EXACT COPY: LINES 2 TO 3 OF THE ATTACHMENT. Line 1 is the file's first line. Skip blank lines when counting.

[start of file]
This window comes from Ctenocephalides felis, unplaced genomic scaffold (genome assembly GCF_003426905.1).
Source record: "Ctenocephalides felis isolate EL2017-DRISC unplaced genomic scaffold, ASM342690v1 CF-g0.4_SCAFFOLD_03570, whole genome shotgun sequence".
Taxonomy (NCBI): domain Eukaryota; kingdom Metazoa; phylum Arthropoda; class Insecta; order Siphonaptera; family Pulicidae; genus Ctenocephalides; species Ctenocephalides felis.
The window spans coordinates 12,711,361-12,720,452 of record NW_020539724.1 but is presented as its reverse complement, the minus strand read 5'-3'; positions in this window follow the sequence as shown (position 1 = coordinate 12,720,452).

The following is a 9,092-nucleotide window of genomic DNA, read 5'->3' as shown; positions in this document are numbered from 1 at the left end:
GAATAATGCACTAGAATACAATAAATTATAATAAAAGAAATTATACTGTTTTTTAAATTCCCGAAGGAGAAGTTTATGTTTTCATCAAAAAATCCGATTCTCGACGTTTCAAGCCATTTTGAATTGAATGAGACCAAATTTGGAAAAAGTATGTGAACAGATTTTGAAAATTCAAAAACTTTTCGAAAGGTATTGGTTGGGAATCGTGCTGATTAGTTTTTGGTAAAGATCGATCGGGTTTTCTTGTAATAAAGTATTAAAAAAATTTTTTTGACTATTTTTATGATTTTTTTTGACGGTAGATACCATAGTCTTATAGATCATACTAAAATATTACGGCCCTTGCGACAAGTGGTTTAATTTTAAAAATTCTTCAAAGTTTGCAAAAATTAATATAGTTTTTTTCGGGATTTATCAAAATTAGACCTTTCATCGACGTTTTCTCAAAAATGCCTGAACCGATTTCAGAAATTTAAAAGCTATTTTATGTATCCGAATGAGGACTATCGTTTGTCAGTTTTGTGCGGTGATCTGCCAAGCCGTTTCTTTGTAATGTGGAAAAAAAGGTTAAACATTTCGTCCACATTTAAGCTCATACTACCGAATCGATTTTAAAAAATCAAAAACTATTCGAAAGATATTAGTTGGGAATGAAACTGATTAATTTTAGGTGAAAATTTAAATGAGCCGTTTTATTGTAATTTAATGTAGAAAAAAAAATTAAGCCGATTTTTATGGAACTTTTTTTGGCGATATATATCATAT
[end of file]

Source record: "Ctenocephalides felis isolate EL2017-DRISC unplaced genomic scaffold, ASM342690v1 CF-g0.4_SCAFFOLD_03570, whole genome shotgun sequence".
Taxonomy (NCBI): domain Eukaryota; kingdom Metazoa; phylum Arthropoda; class Insecta; order Siphonaptera; family Pulicidae; genus Ctenocephalides; species Ctenocephalides felis.